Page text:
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Braham at center of overhaul

4-30-03, 7:10 p.m. Updated:
4-30-03, 11 p.m.


What hasn't Rich Braham done in nine seasons, 103 games, 100 starts, and 56 as the center of the Bengals' line?

Now he can add backup guard and center to the list after signing a one-year deal Wednesday that is believed to be in the minimum $775,000 range. Braham, 32, who has been with the Bengals longer than any of his teammates, has no problems showing up Friday for the beginning of minicamp as a backup.

"Not at all," Braham said. "Everybody starts to get old. In the life of football, you have to play your roles and the position they want you to play."

After starting 44 straight games at left guard from 1996-98, Braham moved to center and it looks like that's what the Bengals are going to ask right guard Mike Goff to do at this minicamp as they attempt to get a look at second-round pick Eric Steinbach in his

All-American spot at left guard. That means left guard Matt O'Dwyer goes to right guard, where he played in his last season with the Jets in 1998. Head coach Marvin Lewis and offensive line coach Paul Alexander stressed this line isn't written in stone and they are ready to try a bevy of combinations.

"We've got a lot of players and a lot of options," Alexander said.

Now they have Braham back and that is making everyone breathe a bit easier, except maybe some of the backup offensive linemen. Although the Bengals didn't make a run to re-sign him until after the draft, they value his toughness and smarts. Last year, he started 15 games despite a surgically-repaired elbow and sprained ankle. In 2001, he played all 16 games even though he was diagnosed with a herniated neck disc after the third game.

"I wasn't under contract and if they could fill the void, they would," Braham said. "Obviously in the draft they didn't get what they wanted, or in free agcncy. That's pretty much what it came to."

After the Browns took Notre Dame center Jeff Faine with the 21st pick in the first round, the Bengals never really had a shot at getting one of the top centers. They could have grabbed Wisconsin's Al Johnson or Iowa's Bruce Nelson at the top of the second round, but obviously they had Steinbach rated higher, and Johnson and Nelson were gone by the top of the third. They could have got Northwestern's Austin King with their second pick in the fourth round and Boston College's Dan Koppen at the top of the fifth, but the club went elsewhere.

The Bengals also made an offer to Titans center Gennaro DiNapoli three weeks ago, but he was looking to go back to Tennessee and Cincinnati wasn't looking to up the ante with Braham out in free agency and the Bengals having the right to match him.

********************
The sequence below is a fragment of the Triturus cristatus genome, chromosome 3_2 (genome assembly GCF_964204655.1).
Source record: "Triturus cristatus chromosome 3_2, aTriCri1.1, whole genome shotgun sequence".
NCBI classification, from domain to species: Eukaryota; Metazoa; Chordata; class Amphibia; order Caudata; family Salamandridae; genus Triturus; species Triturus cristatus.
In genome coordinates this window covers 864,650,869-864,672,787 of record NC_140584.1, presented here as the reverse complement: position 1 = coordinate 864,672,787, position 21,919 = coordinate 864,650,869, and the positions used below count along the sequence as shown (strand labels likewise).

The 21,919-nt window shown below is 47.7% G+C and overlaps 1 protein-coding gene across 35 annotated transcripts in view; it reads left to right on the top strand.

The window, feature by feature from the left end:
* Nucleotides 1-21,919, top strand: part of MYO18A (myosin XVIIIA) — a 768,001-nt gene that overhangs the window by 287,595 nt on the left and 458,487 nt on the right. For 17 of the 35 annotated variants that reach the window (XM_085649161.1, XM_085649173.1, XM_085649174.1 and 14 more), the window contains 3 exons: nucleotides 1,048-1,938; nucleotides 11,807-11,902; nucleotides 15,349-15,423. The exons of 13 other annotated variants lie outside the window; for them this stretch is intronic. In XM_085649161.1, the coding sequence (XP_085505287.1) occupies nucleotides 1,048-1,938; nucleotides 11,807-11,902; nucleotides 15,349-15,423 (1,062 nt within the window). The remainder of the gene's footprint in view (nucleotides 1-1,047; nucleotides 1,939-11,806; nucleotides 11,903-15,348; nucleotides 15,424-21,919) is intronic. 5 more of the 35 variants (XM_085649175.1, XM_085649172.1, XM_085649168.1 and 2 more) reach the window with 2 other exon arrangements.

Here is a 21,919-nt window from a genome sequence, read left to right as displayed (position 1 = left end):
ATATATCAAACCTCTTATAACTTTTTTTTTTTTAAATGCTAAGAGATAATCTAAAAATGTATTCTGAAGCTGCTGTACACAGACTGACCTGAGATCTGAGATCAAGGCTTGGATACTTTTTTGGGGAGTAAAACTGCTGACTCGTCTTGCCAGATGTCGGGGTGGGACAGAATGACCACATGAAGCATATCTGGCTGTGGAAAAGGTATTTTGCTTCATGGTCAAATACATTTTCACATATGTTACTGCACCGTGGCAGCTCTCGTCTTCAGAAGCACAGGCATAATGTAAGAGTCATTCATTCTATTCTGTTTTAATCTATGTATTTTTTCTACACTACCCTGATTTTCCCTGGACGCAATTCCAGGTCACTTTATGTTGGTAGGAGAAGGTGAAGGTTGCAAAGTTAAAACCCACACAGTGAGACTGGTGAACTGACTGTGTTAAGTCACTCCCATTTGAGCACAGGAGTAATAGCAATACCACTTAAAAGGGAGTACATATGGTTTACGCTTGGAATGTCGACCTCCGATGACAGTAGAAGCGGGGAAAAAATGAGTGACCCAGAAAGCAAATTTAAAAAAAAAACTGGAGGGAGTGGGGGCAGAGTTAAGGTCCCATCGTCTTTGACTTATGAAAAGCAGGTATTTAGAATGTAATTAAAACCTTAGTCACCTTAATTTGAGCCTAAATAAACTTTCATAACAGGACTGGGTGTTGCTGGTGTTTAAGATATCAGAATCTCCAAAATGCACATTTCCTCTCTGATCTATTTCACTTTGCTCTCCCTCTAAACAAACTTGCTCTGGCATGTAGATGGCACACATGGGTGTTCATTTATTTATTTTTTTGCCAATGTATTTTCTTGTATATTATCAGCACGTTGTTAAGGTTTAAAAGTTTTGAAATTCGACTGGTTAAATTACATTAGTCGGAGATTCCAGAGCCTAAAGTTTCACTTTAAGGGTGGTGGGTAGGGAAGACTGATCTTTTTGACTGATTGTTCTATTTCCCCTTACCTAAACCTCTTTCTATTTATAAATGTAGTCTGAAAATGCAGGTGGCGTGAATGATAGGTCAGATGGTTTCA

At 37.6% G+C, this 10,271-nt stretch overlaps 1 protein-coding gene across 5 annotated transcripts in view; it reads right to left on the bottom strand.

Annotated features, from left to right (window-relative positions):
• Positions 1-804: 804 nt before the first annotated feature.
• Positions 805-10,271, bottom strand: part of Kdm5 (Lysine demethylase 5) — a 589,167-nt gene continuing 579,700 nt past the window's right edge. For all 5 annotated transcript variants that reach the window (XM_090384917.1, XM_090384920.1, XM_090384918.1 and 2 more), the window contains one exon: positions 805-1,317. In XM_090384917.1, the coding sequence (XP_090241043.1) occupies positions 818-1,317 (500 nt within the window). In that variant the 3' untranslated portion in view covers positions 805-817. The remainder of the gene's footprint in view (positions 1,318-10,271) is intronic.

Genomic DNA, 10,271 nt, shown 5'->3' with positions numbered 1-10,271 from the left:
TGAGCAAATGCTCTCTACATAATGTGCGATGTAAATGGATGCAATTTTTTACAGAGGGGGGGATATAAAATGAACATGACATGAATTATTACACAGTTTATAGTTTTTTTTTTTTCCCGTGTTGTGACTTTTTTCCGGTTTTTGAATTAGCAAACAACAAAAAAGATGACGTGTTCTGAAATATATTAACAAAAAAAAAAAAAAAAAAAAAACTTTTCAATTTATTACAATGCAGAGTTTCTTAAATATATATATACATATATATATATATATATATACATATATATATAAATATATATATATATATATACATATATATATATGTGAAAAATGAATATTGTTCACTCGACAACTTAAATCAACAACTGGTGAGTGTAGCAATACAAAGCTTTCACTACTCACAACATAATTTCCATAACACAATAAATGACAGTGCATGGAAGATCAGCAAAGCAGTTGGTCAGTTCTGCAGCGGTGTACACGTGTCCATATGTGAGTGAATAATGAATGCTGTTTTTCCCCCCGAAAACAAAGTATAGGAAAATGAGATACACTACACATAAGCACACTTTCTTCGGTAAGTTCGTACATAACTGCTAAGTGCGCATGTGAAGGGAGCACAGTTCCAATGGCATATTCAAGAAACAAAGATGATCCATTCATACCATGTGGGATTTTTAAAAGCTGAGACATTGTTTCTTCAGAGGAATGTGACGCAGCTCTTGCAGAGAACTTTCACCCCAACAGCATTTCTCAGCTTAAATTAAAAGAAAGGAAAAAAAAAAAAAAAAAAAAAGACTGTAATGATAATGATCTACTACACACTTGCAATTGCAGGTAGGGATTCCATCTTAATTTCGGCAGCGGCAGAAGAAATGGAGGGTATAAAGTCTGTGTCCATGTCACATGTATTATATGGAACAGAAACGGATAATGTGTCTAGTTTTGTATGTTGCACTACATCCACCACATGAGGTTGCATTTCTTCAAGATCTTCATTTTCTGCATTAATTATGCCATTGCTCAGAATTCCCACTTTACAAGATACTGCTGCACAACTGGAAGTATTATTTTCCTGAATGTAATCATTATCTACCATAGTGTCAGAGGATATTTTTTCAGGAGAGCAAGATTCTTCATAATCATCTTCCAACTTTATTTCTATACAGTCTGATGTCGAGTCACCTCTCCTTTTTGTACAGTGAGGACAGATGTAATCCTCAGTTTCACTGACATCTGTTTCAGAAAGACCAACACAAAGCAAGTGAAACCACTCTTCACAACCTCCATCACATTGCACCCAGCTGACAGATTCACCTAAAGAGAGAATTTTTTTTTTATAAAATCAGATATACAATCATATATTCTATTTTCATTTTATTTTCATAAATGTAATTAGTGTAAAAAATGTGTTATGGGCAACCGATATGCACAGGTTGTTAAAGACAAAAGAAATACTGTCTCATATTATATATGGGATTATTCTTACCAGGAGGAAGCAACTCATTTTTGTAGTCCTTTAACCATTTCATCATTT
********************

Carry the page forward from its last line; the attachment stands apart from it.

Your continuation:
As usual, Braham quietly accepted his new role.

"It's an opportunity to play football," he said, "and that's what I'm looking to do."


SLANTS AND SCREENS:** Akili Smith patiently waits for his agent to talk to the Bengals about his situation as he prepares to line up for the first time this weekend with Carson Palmer. Head coach Marvin Lewis isn't saying who is going to be the backup quarterback and who is going to be No. 3. No doubt Smith is going to be asked plenty this weekend if he thinks this could end up being his last camp with the Bengals. If they decide to release him after June 1, there would be no hit against the salary cap in '03, and a $1.2 million charge in 2004. . .

Rookie cornerback Dennis Weathersby has been advised by his doctors to stay home in California rather than fly to Cincinnati this weekend for minicamp. It turns out while he's getting a bullet removed from his arm Friday, there is going to be an Oregon State reunion at Paul Brown Stadium in his honor. Not only are former OSU receivers Chad

Johnson and T.J. Houshmandzadeh going to be on hand, but so is the corner who played on the other side of Weathersby this past season in Corvallis. Houshmandzadeh told the media Wednesday that Terrell Roberts is headed to the Bengals as a free agent. Houshmandzadeh saluted both pickups.

"(Weathersby) is good on the bump," he said. "He's got long arms. He's (receivers') size and he can run. He can play. He's got good patience and it's like he's natural. He's good."

Houshmandzadeh reports the 5-9, 200-pound Roberts "is good, too. He's so big."

Roberts isn't in the 6-1, 204-pound Weathersby mold, but he does have the size the Bengals are looking for. Ourlads' Scouting Services says he's a "tweener," between a safety and cornerback, but also praises his ball skills, anticipation and competitive nature, and says Roberts "offers fine special teams potential."

Houshmandzadeh offered to take Weathersby under his wing when he gets to town. Johnson will, too, but first he had to declare his minicamp war on cornerbacks.

"No, I'm going to embarrass him when he gets here," joked Johnson when asked if he would help Weathersby. "I'm going to embarrass everybody that has a 20 digit number, now you know that."

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